The plate-type of evaporator is the version of liquid chiller gaining most rapidly in popularity. It is an outgrowth of the plate-and-frame heat exchanger which has been applied in the food industry for many decades. The plate-and-frame heat exchanger consists of numerous plates that are gasketed in such a way that when these plates are bolted together one of the fluids flows between two of the plates and the other fluid between the pairs of adjacent plates. The plates are corrugated with a herringbone pattern that physically strengthens the plates and also promotes turbulence of the fluids, providing excellent convection heat transfer coefficients. This type of heat exchanger is appealing to such food industries as dairies because at the end of a work shift the bolts holding the plates in position can be loosened, permitting access to all surfaces for cleaning.
The conversion of the plate-and-frame heat exchanger transferring heat between two liquids poses the challenge of how to seal the refrigerant passages. This goal is achieved by a construction shown in Fig. 6.63 where instead of each plate capable of being separated, pairs of plates forming the refrigerant passages are brazed or welded. For halocarbon refrigerants, normal brazing of the edges suffices, but for ammonia either nickel brazing or welding is necessary. The liquid flows downward between its two boundary plates, while the refrigerant flows upward, thus, counterflow to the liquid. The refrigerant enters the evaporator at the lower right, with a portion of the refrigerant flowing upward through the first pair of refrigerant plates and the remainder passing on to succeeding pairs. At the end refrigerant pair on the left of the diagram, the near plate is shown in an exploded view to illustrate the refrigerant flowing upward. Each stream of refrigerant leaves its pair at the upper right and joins the streams from the other pairs, finally leaving the evaporator in the upper right corner. The construction illustrated in Fig. 6.63 has a confined gasketed passage between one refrigerant pair and another, so while the edges of the plates are welded, there is a small gasketed joint.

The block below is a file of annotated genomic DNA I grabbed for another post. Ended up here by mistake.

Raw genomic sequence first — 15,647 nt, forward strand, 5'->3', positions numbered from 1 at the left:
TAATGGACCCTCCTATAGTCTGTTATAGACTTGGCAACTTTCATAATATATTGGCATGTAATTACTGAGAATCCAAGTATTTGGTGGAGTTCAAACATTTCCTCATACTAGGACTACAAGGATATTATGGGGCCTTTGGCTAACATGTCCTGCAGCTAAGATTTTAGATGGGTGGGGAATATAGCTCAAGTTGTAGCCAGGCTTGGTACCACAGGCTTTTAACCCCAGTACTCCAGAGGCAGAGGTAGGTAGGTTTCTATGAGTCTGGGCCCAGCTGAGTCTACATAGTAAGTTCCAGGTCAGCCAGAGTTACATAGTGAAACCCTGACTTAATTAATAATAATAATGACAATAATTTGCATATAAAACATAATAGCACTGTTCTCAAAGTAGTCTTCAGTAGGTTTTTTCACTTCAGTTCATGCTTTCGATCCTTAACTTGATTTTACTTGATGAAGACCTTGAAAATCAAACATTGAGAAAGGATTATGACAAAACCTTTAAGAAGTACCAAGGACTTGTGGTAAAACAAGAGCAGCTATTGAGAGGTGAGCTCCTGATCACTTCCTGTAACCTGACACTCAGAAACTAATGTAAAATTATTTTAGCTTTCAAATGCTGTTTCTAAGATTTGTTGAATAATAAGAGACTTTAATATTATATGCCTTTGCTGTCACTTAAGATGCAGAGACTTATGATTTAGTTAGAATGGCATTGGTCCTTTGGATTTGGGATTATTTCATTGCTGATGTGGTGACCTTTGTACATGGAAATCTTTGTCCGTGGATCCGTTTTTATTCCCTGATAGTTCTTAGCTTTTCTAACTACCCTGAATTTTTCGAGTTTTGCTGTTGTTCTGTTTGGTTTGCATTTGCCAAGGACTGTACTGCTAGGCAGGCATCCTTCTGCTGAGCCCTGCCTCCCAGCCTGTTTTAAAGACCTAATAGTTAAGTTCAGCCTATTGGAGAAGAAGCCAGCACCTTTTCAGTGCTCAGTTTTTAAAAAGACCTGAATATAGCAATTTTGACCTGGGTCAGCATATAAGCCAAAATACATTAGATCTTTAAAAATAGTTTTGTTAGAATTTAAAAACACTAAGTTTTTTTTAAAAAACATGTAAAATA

The outside boundary of the liquid passages are the outside of the refrigerant pair. Some small plate-type evaporators for halocarbon refrigerants are manufacturered without gaskets by brazing all the connections. Industrial evaporators, which are usually larger, are made by bolting together the refrigerant pairs. It is possible, then, to dismantle the evaporator to clean the liquid-side surfaces should they become fouled. Such dismantling means that the refrigerant passages are also opened to air, so the refrigerant must first be evacuated.
The major strengths of the plate-type evaporator are: (1) high heat-transfer coefficients, (2) low refrigerant charge, and (3) small size. These advantages are related, because whenever the heat-transfer coefficient can be improved, the heat exchanger can be smaller for a given refrigerating capacity. A small exchanger automatically results in lower refrigerant charge. Ranges of overall heat-transfer coefficients are reported by one source31 as 2500 to 4500 W/m2·K (440 to 790 Btu/hr·ft2·°F) for water/ammonia and 1500 to 3000 W/m2·K (265 to 530 Btu/hr·ft2·°F) for water/R-22. Another source32 suggests values for a flooded or recirculated water/ammonia evaporator of 2840 to 3975 W/2·K (500 to 700 Btu/hr·ft2·°F). For direct-expansion ammonia, an overall heat-transfer coefficient can be expected in the range of 2275 to 3400 W/m2·K (400 to 600 Btu/hr·ft2·°F).
The three major types of refrigerant feed—direct expansion, flooded with surge drum, and forced liquid overfeed—are all used with this type of evaporator. Flooded and liquid overfeed usually function more effectively, but the direct expansion arrangement is simplest. A difficulty with direct expansion is achieving uniform flow distribution to each of the refrigerant passages.